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[in-trood] /ɪnˈtrud/
verb (used with object), intruded, intruding.
to thrust or bring in without invitation, permission, or welcome.
Geology. to thrust or force into.
to install (a cleric) in a church contrary to the wishes of its members.
verb (used without object), intruded, intruding.
to thrust oneself without permission or welcome:
to intrude upon their privacy.
Origin of intrude
1525-35; < Latin intrūdere to push in, equivalent to in- in-2 + trūdere to push
Related forms
intruder, noun
intrudingly, adverb
self-intruder, noun
unintruded, adjective
unintruding, adjective
unintrudingly, adverb
4. interfere, interlope. See trespass. Unabridged
Based on the Random House Dictionary, © Random House, Inc. 2015.
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Examples from the web for intruder
  • Extreme care must be taken not to let them catch a glimpse of the intruder, for it is then hopeless to attempt approaching them.
  • The owner, upset about an intruder in his home, also called the emergency line to report the burglary.
  • The indictment suggested that the dog would have barked at an unknown intruder.
  • It is primarily designed to enable an intruder to hijack online bank accounts.
  • If you act as if the noise is caused by an intruder you will be better prepared to protect your family if there is an intruder.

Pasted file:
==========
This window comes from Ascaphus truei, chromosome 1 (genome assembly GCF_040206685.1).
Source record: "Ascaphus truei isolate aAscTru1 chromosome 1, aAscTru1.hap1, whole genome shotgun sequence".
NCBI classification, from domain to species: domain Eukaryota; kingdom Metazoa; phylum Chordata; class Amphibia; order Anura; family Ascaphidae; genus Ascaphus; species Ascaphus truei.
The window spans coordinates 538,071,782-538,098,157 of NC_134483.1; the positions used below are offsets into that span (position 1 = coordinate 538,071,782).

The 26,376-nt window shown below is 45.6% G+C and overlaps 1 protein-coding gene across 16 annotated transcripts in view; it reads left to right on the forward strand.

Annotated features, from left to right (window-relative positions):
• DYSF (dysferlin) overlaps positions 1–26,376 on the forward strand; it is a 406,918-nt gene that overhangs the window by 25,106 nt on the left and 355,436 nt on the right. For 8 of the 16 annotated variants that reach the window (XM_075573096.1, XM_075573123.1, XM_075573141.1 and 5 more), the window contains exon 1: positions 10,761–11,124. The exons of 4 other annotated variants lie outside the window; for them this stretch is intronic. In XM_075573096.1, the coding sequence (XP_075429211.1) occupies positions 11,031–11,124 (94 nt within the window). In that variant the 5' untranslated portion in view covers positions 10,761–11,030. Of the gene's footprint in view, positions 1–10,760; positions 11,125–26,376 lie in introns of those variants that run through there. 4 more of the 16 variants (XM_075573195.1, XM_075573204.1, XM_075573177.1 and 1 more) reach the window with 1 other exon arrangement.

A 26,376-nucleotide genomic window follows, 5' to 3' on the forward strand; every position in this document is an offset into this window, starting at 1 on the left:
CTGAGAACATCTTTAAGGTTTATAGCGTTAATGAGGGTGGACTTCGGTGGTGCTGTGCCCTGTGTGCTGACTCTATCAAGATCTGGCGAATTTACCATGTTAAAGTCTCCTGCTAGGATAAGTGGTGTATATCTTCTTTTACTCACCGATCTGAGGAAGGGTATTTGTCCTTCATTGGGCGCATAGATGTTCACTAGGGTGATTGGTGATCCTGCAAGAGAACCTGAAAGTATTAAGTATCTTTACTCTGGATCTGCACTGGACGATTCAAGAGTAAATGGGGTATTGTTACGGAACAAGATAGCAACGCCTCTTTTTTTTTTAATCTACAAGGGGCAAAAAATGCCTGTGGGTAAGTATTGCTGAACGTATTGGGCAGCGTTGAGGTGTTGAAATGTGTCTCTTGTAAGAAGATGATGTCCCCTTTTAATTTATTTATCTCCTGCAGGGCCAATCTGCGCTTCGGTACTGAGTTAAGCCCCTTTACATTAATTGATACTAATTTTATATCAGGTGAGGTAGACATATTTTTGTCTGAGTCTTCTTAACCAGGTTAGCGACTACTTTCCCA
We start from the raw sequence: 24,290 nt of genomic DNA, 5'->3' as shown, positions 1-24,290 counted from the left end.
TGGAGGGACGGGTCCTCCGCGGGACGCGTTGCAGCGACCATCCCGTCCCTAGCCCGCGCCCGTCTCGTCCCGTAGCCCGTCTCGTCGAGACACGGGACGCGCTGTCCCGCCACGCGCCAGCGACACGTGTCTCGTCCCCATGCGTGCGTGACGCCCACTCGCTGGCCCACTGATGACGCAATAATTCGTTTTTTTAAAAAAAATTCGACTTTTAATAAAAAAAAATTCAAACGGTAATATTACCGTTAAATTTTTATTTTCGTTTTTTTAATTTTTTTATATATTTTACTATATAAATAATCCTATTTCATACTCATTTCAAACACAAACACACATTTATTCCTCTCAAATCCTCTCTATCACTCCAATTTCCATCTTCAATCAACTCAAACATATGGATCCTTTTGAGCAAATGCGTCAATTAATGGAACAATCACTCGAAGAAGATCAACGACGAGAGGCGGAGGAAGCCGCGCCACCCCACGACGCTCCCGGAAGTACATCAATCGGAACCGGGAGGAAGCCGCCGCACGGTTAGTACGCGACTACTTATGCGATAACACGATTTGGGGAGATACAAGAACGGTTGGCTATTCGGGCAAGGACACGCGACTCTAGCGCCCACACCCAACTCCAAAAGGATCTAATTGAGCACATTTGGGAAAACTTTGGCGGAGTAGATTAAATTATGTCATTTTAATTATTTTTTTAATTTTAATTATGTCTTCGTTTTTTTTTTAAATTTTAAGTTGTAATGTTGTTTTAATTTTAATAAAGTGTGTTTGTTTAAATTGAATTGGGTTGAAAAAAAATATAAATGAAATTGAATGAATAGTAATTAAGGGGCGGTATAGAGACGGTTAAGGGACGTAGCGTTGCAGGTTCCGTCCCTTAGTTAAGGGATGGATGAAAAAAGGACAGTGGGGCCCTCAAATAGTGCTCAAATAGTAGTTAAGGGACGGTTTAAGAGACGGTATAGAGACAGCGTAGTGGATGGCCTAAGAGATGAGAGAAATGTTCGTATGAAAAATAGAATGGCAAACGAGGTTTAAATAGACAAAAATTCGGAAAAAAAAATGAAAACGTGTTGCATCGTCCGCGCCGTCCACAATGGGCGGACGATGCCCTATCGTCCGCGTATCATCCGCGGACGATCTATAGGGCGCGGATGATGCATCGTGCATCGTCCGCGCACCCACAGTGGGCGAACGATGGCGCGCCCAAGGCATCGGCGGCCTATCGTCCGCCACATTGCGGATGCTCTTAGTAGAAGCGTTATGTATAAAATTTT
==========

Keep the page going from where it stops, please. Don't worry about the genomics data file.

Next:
• The turtle lifts its head to take a look at this intruder, then lowers it back into the sea.
  • When the burros spotted me, all six froze, staring up at the two-legged intruder.
  • Without hesitation, she challenged me, an intruder more than three times her height.
  • Soon several more robots arrived to form a perimeter around the pink intruder.
  • The rat opened the door for a live intruder to get on the network, escalate user privileges, and begin exfiltrating data.
British Dictionary definitions for intruder


a person who enters a building, grounds, etc, without permission


often foll by into, on, or upon. to put forward or interpose (oneself, one's views, something) abruptly or without invitation
(geology) to force or thrust (rock material, esp molten magma) or (of rock material) to be thrust between solid rocks
Derived Forms
intrudingly, adverb
Word Origin
C16: from Latin intrūdere to thrust in, from in-² + trūdere to thrust
Collins English Dictionary - Complete & Unabridged 2012 Digital Edition
© William Collins Sons & Co. Ltd. 1979, 1986 © HarperCollins
Publishers 1998, 2000, 2003, 2005, 2006, 2007, 2009, 2012
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Word Origin and History for intruder

1530s, agent noun from intrude. Originally legal.



early 15c., back-formation from intrusion, or else from Latin intrudere "to thrust in" (see intrusion). Related: Intruded; intruding.

Online Etymology Dictionary, © 2010 Douglas Harper
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